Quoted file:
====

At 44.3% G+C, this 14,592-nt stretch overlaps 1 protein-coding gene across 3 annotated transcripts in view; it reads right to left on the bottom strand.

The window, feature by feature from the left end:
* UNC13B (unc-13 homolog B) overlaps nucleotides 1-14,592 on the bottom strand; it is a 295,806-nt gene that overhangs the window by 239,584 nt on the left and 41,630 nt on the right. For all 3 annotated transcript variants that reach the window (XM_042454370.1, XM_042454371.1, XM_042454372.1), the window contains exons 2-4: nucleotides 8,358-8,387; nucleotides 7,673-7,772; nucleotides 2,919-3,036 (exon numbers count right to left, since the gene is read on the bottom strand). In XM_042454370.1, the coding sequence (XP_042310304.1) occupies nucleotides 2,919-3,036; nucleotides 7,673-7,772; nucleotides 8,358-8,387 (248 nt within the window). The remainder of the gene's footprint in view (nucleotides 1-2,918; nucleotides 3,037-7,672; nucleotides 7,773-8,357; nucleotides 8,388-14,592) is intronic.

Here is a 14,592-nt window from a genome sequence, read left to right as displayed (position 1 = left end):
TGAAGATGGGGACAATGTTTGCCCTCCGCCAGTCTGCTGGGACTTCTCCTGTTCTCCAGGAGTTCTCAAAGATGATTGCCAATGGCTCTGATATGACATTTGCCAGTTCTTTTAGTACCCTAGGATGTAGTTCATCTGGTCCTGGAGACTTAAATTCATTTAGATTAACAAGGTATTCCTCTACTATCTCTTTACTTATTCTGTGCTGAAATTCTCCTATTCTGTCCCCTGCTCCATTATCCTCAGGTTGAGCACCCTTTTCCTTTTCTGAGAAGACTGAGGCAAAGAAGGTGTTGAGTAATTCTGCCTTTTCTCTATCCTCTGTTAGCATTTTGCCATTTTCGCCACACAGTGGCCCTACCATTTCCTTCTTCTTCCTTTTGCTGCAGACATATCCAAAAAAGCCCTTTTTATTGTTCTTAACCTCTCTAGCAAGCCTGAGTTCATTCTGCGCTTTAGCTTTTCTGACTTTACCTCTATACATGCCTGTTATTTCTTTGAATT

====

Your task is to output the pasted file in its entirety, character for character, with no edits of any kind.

At 44.3% G+C, this 14,592-nt stretch overlaps 1 protein-coding gene across 3 annotated transcripts in view; it reads right to left on the bottom strand.

The window, feature by feature from the left end:
* UNC13B (unc-13 homolog B) overlaps nucleotides 1-14,592 on the bottom strand; it is a 295,806-nt gene that overhangs the window by 239,584 nt on the left and 41,630 nt on the right. For all 3 annotated transcript variants that reach the window (XM_042454370.1, XM_042454371.1, XM_042454372.1), the window contains exons 2-4: nucleotides 8,358-8,387; nucleotides 7,673-7,772; nucleotides 2,919-3,036 (exon numbers count right to left, since the gene is read on the bottom strand). In XM_042454370.1, the coding sequence (XP_042310304.1) occupies nucleotides 2,919-3,036; nucleotides 7,673-7,772; nucleotides 8,358-8,387 (248 nt within the window). The remainder of the gene's footprint in view (nucleotides 1-2,918; nucleotides 3,037-7,672; nucleotides 7,773-8,357; nucleotides 8,388-14,592) is intronic.

Here is a 14,592-nt window from a genome sequence, read left to right as displayed (position 1 = left end):
TGAAGATGGGGACAATGTTTGCCCTCCGCCAGTCTGCTGGGACTTCTCCTGTTCTCCAGGAGTTCTCAAAGATGATTGCCAATGGCTCTGATATGACATTTGCCAGTTCTTTTAGTACCCTAGGATGTAGTTCATCTGGTCCTGGAGACTTAAATTCATTTAGATTAACAAGGTATTCCTCTACTATCTCTTTACTTATTCTGTGCTGAAATTCTCCTATTCTGTCCCCTGCTCCATTATCCTCAGGTTGAGCACCCTTTTCCTTTTCTGAGAAGACTGAGGCAAAGAAGGTGTTGAGTAATTCTGCCTTTTCTCTATCCTCTGTTAGCATTTTGCCATTTTCGCCACACAGTGGCCCTACCATTTCCTTCTTCTTCCTTTTGCTGCAGACATATCCAAAAAAGCCCTTTTTATTGTTCTTAACCTCTCTAGCAAGCCTGAGTTCATTCTGCGCTTTAGCTTTTCTGACTTTACCTCTATACATGCCTGTTATTTCTTTGAATT